Stan Ward, Ph.D. Dean, Capstone Studies and Director, Center for Action Research Claremont Lincoln University
What does it take to become a more confident leader? Much has been made of the importance of things like emotional intelligence and practices like mindfulness and authentic leadership. In addition to these, I’ve found a three-step process that benefits both individual leaders and their organizations.
First, leaders need to know their strengths. Your strengths are those character qualities and skills that serve you well when you are under pressure. When you use these strengths on a regular basis, you feel fully engaged in your work – what some people describe as a state of “flow.” There are a variety of assessment tools available to help leaders identify their strengths, such as the Clifton Strengthsfinder and the Via Institute’s character strengths assessment.
Second, leaders need to identify and correct liabilities. Everyone has weaknesses, but there is a significant difference between a “weakness” and a “liability.” Liabilities are those weaknesses that actually hurt you. For example, if you are an engineer who is not good at math, that is probably a liability. On the other hand, if you teach creative writing, your daily work probably does not demand for you to excel at high-level computations.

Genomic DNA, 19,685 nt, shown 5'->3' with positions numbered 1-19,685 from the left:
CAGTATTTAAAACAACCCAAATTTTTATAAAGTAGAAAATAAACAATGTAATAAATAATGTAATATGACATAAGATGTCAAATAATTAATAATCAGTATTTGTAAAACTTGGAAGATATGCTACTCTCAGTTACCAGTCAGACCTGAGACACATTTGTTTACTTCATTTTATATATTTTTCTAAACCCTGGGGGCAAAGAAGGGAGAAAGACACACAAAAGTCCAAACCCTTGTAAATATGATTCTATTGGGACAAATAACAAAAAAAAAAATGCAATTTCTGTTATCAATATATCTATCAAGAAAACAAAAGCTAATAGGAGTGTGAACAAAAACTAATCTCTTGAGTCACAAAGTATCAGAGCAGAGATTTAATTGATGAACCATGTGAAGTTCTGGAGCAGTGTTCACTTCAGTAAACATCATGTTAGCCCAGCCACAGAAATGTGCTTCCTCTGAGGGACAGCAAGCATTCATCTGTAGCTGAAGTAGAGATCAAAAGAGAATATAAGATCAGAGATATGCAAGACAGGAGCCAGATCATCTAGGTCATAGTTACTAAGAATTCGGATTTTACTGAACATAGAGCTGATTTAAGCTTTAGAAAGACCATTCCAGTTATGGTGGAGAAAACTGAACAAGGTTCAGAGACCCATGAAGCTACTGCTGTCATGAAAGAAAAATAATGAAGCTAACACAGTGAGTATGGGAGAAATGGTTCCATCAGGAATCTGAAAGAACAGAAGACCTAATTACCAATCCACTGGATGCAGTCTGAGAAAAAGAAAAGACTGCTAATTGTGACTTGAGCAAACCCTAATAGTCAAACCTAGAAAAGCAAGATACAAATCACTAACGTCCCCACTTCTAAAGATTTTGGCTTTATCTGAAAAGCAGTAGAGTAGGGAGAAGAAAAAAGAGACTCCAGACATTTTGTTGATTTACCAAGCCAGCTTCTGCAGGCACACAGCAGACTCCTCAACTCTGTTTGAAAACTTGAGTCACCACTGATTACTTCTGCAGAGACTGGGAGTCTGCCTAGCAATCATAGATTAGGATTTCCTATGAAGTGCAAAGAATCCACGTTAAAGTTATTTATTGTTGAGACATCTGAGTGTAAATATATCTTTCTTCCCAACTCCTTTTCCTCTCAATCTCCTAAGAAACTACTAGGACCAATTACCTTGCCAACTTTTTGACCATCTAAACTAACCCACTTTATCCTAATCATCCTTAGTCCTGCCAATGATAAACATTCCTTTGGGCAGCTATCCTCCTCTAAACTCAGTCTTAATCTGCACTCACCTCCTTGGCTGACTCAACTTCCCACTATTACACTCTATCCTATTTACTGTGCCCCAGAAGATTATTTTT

Third, leaders need to make peace with their weaknesses. The parts of our lives that are simply “less than ideal,” and they do not necessarily prevent us from being effective change agents in our organizations and communities are what I call “weaknesses.” They don’t hurt us like liabilities do. To be more confident as a leader, we must make peace with those limitations. To do so, we must develop the skill of distinguishing between “paper tigers” (things that look threatening, but don’t really hurt us) and “real tigers” (things that look threatening and really do hurt us). By distinguishing between paper tigers and real tigers, leaders can be more present for those they work with and less prone to fight or flight responses.
For more thoughts on becoming a more confident leader, see this blog post from Claremont Lincoln University. Three Essentials to Becoming a More Confident Leaders Part 1 – and Three Essentials to Becoming a More Confident Leader Part 2. To learn more about leadership development at Claremont Lincoln University and our fully-online masters degrees, click here.